Snowy Footprints Left by Arctic Explorers of S.H. Ho College
Zoey Cheung, a student of CUHK Chinese Language and Literature, remembered that the Arctic Expedition Team needed to conducted onshore researches twice every day. One day the weather deteriorated and they had to wait till 10 p.m. for their field trip onshore. As the temperature dropped below 0 °C, they got together like penguins to keep warm. Singing Cantonese pop songs aloud, they boosted the team’s morale and kept themselves awake until the completion of the Arctic field study. Another scenario was an ice shelf collapse of Sermitsaq Glacier when the exploration vessel sailed close to it. Zoey bore in mind the encounter in nature, ‘A glacier formed in a hundred thousand years could collapse in a blink of an eye.’
With Dr. Rebecca Lee, Honorary Fellow of the College, as the Consultant and Dr. KC Chung the Science Officer, students from S.H. Ho College embarked on an eight-day, seven-night journey on the exploration vessel Rembrandt Van Rijn in May this year. They were the first team of undergraduate Arctic explorers sent by CUHK. An overwhelming enrolment of the expedition well-proved that S.H. Ho students were unafraid of the bone-chilling weather in the Arctic. After a close examination of the research and publicity proposals in the 89 applications received by the selection panel, 16 undergraduate students from various faculties and 1 alumnus of the College were selected. They conducted 10 researches on topics including ecology, climate, geography and Inuit cultures on the west coast of Greenland. S.H. Ho College initiated this expedition programme to unleash the young explorers’ potentials and build their life experiences in such an extreme environment.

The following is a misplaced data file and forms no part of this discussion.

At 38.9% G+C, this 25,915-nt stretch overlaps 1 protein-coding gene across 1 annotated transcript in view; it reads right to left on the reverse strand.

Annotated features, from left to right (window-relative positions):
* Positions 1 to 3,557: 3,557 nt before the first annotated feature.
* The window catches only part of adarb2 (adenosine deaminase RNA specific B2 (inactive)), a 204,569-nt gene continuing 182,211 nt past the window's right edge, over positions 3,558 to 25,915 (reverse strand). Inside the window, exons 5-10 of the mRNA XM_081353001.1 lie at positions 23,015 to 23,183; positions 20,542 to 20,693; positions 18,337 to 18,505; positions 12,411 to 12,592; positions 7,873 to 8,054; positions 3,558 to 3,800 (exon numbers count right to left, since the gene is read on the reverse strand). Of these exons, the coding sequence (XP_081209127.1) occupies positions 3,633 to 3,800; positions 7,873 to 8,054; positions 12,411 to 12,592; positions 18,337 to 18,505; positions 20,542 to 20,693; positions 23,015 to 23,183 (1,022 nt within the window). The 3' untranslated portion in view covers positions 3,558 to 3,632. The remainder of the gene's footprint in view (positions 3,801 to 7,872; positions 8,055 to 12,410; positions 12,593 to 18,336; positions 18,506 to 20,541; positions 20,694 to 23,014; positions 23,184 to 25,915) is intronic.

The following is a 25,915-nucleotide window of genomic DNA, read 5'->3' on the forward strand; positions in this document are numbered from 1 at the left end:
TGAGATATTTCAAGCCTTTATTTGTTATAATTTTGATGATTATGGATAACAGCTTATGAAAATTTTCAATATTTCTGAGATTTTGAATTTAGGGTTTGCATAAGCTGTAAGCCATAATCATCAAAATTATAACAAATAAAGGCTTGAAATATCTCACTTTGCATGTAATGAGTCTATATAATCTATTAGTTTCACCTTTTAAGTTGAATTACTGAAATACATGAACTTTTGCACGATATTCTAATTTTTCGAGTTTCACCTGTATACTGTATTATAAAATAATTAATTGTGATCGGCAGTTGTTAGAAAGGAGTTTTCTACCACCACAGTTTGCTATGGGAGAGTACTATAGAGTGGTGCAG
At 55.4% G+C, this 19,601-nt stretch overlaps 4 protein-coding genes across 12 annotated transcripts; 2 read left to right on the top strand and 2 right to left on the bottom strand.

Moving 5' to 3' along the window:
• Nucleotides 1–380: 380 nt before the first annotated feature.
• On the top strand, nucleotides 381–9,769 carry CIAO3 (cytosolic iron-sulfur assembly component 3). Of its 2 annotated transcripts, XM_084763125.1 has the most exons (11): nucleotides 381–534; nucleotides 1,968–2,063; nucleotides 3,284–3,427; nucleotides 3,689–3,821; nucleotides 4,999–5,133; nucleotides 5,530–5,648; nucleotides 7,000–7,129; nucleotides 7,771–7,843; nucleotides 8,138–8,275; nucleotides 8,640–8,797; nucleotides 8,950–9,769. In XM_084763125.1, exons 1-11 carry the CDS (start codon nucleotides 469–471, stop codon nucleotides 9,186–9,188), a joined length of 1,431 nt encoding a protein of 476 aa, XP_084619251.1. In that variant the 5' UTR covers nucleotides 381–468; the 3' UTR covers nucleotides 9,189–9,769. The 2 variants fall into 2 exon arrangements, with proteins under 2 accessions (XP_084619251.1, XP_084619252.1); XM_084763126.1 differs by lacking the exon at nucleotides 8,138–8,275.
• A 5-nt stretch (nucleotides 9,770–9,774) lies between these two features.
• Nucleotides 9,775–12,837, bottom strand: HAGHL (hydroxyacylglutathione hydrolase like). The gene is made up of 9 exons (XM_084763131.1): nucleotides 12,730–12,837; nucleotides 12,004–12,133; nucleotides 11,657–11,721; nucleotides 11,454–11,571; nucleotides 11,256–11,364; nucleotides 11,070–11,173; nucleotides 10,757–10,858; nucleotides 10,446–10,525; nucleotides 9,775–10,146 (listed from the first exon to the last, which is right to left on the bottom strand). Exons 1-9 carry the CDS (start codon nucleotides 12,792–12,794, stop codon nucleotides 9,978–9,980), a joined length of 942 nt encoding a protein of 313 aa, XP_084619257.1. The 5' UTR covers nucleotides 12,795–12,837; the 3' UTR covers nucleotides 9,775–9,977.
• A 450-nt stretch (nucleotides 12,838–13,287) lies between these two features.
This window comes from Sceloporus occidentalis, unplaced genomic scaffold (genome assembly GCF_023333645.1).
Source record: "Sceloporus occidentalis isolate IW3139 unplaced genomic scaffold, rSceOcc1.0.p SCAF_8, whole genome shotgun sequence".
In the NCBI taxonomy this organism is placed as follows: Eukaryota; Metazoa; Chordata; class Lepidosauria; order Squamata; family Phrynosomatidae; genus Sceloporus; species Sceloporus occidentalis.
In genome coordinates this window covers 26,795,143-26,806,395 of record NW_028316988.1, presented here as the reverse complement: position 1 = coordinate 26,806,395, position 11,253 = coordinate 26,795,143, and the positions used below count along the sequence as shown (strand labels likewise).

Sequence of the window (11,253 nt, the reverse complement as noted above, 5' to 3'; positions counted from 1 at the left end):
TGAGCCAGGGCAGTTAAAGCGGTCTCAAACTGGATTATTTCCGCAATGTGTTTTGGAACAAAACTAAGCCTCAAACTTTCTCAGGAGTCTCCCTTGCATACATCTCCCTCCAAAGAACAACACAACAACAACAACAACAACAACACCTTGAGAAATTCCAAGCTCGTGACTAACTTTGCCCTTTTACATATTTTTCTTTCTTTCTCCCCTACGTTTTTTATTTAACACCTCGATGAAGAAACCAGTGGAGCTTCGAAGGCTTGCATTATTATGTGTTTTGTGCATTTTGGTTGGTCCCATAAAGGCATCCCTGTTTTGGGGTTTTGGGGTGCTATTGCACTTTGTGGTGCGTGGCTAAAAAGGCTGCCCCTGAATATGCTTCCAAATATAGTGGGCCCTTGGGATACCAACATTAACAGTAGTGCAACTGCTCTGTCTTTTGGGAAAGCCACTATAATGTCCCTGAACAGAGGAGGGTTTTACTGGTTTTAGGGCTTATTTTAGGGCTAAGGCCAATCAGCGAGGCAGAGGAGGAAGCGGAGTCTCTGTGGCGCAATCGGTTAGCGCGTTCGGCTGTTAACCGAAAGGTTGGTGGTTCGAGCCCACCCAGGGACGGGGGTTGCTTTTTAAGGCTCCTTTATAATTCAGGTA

Dr. KC Chung, Lecturer of CUHK School of Life Sciences, is the Science Officer of the Arctic Expedition Team who led the members to investigate the rocky shore, tundra, ocean and fresh water in the Arctic. As part of mastering the use of scientific research appliances and conducting eight site visits and experiments in a short period, they shivered in the freezing cold, walking in the snow for six hours a day to and from the exploration sites. The exploration vessel was constrained by unstable factors like weather, water current and wind direction. The explorers could only provisionally determine the location of a site visit the next day based on their understanding of the situation after internal discussion of the investigation findings conducted the night before. Despite all the hardships, jet-lag, fatigue and technical difficulties the explorers encountered during the trip, they were able to persist through the chilling, unforgiving Arctic winds, snowstorms and blizzards. This was a test of physical toughness and will power. Dr. Chung quoted Sir Edmund Hillary’s ‘It is not the mountain we conquer but ourselves’, who was the first team of explorers reaching the summit of Mount Everest. He appreciated the young explorers’ courage to challenge their own limits in the difficult icy journey and published academic papers in such a short period of time.